The Scissor-tailed Flycatcher, scientific name Tyrannus forficatus, is a medium-sized passerine bird that is native to North and Central America. It is commonly found in open grasslands, pastures, savannas, and along roadsides in Oklahoma, particularly in the central and southern regions of the state where they are abundant.
The Scissor-tailed Flycatcher is a slender bird that measures approximately 8-14 inches in length and weighs around 1-2 ounces. It has a long, forked tail with elongated outer feathers that give it a distinctive scissor-like appearance in flight. The body of the bird is gray on top, and pale grey-white on the underside. It has rusty-colored patches on its sides and an orange-colored patch on the underside of its wings. During the breeding season the colors become much more saturated the males, reaching a bright flame-orange color.
The Scissor-tailed Flycatcher is a highly territorial bird that is known for defending its territory using its acrobatic flying skills. It often perches on wires or other elevated structures, scanning the surrounding area for insects, its primary food source. Once it spots its prey, the bird launches into the air, chasing it down and catching it in mid-flight. The bird is known to be particularly fond of dragonflies and grasshoppers.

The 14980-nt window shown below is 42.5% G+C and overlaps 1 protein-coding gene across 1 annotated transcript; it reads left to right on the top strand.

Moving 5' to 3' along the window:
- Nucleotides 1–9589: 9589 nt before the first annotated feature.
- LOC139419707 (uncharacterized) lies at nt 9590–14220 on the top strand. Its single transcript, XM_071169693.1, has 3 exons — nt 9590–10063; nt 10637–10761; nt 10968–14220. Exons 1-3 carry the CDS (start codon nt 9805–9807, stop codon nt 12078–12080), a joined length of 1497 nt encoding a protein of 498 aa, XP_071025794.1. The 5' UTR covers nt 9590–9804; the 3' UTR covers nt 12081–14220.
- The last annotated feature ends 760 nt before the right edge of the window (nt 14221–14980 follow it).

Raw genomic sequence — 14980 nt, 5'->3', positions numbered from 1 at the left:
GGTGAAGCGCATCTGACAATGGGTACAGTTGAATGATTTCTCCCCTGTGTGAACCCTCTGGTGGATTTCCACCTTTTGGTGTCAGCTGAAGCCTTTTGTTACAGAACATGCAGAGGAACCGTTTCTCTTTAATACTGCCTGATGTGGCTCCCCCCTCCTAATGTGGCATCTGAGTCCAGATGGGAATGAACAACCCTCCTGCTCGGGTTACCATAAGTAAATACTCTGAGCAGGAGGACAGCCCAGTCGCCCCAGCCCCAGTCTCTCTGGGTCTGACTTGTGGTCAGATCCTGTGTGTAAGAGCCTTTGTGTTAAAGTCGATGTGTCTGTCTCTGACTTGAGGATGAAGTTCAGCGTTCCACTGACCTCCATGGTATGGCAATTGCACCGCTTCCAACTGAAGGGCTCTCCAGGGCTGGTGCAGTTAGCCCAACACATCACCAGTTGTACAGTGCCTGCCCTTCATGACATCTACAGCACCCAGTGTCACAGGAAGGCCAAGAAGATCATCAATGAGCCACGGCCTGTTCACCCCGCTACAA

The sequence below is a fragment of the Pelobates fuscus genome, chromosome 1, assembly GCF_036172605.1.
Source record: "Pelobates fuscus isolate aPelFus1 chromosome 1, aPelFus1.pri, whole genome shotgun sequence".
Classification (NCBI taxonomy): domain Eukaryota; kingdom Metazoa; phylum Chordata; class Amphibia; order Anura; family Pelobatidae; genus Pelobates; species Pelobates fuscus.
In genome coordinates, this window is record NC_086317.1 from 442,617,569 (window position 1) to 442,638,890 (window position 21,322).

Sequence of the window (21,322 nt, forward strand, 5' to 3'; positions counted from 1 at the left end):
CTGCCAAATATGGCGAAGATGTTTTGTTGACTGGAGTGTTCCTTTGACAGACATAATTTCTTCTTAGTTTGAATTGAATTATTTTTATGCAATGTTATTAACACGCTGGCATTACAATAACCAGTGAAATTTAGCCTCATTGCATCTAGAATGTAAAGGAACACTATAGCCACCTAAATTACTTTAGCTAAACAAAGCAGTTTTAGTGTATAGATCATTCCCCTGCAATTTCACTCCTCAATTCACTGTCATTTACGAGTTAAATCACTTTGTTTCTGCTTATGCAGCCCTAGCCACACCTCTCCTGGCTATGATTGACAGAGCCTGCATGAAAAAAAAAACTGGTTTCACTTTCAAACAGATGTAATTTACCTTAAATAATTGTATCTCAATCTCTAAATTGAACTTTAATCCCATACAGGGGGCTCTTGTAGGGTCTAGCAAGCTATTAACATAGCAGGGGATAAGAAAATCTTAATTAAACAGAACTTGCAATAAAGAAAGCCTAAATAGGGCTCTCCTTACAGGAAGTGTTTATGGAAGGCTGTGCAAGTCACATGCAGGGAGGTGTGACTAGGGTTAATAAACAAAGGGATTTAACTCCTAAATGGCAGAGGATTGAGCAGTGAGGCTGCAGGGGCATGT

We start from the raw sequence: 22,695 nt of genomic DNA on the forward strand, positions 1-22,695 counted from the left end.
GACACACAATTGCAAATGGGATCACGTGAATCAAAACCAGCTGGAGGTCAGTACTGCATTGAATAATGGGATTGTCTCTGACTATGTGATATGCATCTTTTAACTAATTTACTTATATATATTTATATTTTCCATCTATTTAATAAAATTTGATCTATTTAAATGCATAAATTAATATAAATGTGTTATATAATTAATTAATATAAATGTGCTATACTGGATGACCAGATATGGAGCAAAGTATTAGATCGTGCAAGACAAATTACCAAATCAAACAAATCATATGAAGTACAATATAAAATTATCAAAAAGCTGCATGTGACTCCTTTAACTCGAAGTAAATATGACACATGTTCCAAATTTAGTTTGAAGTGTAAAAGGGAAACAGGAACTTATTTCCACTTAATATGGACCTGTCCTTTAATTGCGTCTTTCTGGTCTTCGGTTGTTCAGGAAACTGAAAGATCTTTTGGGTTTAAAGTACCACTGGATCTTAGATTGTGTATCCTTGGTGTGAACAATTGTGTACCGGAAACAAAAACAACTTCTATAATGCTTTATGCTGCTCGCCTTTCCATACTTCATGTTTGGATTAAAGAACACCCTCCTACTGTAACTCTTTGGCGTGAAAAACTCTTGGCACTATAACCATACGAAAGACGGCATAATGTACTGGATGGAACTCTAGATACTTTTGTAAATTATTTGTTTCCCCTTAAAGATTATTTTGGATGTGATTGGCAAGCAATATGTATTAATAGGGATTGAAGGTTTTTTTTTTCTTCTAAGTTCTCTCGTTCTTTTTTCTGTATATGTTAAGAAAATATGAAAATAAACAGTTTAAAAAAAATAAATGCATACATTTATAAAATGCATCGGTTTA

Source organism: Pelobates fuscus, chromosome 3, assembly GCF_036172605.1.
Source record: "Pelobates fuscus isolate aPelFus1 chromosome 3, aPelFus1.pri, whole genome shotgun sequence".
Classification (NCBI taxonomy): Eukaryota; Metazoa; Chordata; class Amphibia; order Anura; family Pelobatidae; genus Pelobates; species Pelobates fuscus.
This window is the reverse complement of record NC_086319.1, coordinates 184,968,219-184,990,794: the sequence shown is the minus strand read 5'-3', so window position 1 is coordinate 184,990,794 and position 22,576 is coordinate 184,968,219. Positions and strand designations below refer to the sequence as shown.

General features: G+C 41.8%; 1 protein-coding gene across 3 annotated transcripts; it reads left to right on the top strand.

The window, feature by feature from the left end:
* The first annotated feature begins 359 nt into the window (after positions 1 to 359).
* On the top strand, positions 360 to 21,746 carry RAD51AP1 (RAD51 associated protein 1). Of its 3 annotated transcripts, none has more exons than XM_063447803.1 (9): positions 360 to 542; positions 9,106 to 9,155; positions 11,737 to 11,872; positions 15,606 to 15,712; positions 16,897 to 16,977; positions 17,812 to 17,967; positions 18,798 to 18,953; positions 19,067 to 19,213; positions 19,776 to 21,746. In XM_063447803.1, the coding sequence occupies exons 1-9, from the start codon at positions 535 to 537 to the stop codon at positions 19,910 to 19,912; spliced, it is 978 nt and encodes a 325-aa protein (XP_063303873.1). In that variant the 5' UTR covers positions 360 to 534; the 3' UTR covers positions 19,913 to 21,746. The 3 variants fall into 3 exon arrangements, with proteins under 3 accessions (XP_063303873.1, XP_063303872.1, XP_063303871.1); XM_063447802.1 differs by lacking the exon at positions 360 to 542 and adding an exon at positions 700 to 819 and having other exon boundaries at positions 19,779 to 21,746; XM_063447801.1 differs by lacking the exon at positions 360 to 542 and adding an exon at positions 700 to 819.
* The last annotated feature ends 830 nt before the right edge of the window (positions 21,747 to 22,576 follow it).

Scissor-tailed Flycatchers typically breed between April and August. They build nests made of grass and twigs, which they line with softer materials such as feathers and hair. The female lays between 3-6 eggs, which hatch after an incubation period of around 14 days. Both parents share the duties of incubating the eggs and feeding the chicks.
The Scissor-tailed Flycatcher is not currently considered a threatened species. However, habitat loss due to land-use changes and urbanization has had a negative impact on the bird's populations. Additionally, the use of pesticides and other chemicals in agriculture can reduce the availability of the bird's primary food source, making it harder for the bird to survive.
In Oklahoma, the Scissor-tailed Flycatcher is a state symbol and is celebrated as a part of the state's natural heritage. Efforts to protect the bird's habitat and educate the public about its importance have been ongoing, and Oklahoma residents are encouraged to support these efforts to ensure that the Scissor-tailed Flycatcher remains a part of the state's ecosystem for generations to come. Randy C. Anderson